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Equality campaigners celebrate as States approve discrimination law

Equality campaigners celebrate as States approve discrimination law

Friday 30 September 2022

Equality campaigners celebrate as States approve discrimination law

Friday 30 September 2022

Campaigners for equality are celebrating this weekend after the States approved the island's first comprehensive anti-discrimination law.

Deputies voted unanimously in favour of the Prevention of Discrimination Ordinance coming into effect on 1 October 2023. From that date, it will be unlawful for employers, businesses, clubs and others to discriminate because of a person's race, disability, carer status, sexual orientation or religious or philosophical belief.

The President of the Committee for Employment & Social Security, Deputy Peter Roffey, who led the law through the States, said he would always know it as "Dave's law" after the late Dave Purdy, who spent 40 years campaigning for rights for the disabled after permanently injuring his spine while in Herm as a teenager. 

There were emotional scenes of celebration outside the States' chamber immediately after the law was approved as Deputy Roffey congratulated campaigners who had sat through three days of debate in the Assembly and in many cases worked for more than a decade to see this day.


Pictured: Deputy Peter Roffey (left) dedicated the passage of the law through the States to the late Dave Purdy. 

The founder of the Guernsey Disability Alliance, Rob Platts MBE, told Express that it was "an absolutely historic day".

"I'm obviously very pleased that the discrimination law has been approved," said Mr Platts.

"We first went and met with the States in 2008. That is when we first asked for discrimination legislation. So this is the fourth States we've worked with to reach this stage.

"It's taken an awful long time, but we have to say that we've achieved that first aim: the ordinance has been approved and will come in this time next year."


Pictured: Rob Platts MBE said it was "an absolutely historic day" but added that he and other rights campaigners had "a lot more to do". Credit: Guernsey Disability Alliance.

"But that is tempered with how much more there is to do," said Mr Platts. "We've got to wait one year for anything to come into play and the really disappointing thing is that we've got to wait another five years after that for anyone who needs a change in a physical feature of a building, but we had to agree to that to get it in the discrimination legislation at all.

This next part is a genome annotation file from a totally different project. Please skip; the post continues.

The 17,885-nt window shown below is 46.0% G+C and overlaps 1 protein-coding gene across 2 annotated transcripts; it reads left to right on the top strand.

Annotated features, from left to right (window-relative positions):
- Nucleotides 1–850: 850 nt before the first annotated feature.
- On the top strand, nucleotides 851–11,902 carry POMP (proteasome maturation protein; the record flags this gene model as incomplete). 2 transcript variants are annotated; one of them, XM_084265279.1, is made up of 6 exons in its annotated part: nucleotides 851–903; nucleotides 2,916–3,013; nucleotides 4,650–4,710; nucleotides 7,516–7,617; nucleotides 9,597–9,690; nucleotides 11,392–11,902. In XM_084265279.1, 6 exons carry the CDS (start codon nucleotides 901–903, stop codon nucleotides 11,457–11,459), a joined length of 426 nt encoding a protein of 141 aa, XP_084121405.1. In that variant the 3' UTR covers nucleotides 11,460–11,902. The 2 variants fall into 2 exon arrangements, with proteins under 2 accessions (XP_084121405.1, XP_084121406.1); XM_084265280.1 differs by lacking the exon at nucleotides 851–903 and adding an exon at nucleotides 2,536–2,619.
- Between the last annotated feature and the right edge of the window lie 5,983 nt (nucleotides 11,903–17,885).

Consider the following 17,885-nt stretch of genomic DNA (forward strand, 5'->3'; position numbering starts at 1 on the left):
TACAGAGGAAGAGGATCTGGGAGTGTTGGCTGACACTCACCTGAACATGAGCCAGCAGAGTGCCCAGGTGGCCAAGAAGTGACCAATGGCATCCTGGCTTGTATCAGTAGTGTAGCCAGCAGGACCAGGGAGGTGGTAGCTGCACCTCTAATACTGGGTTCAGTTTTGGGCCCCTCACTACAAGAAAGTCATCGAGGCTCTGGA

"This is the beginning of the process. What we really need is to change attitudes and this is the beginning of the changing of attitudes. What we need now is for government to step up and raise awareness. We've got to do more on that. Things are changing slowly, but we've got a lot more to do."

Mr Platts thanked "some amazing civil servants" who he said he and his colleagues had worked with. "They have been very able and willing and really always wanting to do the right thing. I have to give huge applause to them," he said.

Pictured: Campaigners for equality gathered in a Town pub to celebrate after the vote was announced late on Friday afternoon.

Aindre Reece-Sheerin, who has campaigned for disability rights since moving to the island more than 15 years ago, admitted there had been times over the years when he was unsure Guernsey would ever have a comprehensive anti-discrimination law.

"I'm very emotional. My words to [colleagues] just now were that sometimes the end of the journey is worth the pain," said Mr Reece-Sheerin, who uses a wheelchair.

"I just feel very, very emotional. And very content. Deputy [Peter] Ferbrache said that Guernsey is a good society, and it is a great, great place to live. I have tried to live by my motto: disabled people not only can, we do. I think that's what employers need to see now."


Pictured: Disability rights campaigner Aindre Reece-Sheerin said on Friday evening that he felt many difficult times experienced by campaigners over the years had proved worthwhile to see the anti-discrimination law approved. 

"One of the things I really used to rail against was the ghettoising terms used," said Mr Reece-Sheerin. "But Deputy [Heidi] Soulsby stood up and said 'it isn't them - it's us' - and for me that captured everything. That is the major breakthrough in the psyche and thinking of the island.

"I used to say to people that we don't live on the second rock on the left past Lihou next to the leper colony. We are integral to the entire community in the Bailiwick. That has been affirmed 100% today.

"In the end, every single politician acknowledged that anti-discrimination legislation was a must for the Bailiwick. They had one overriding principle and that was that Guernsey needed an ordinance to protect disabled people and I think that's a great, great day."


Pictured: Karen Blanchford (left), who will shortly become Manager at GROW, and Shelaine Green, who runs Women In Public Life, were among equality campaigners celebrating outside the States' chamber at the end of this week's debate. They have both been integral to the success of the Guernsey Disability Alliance since it was founded in 2008. 


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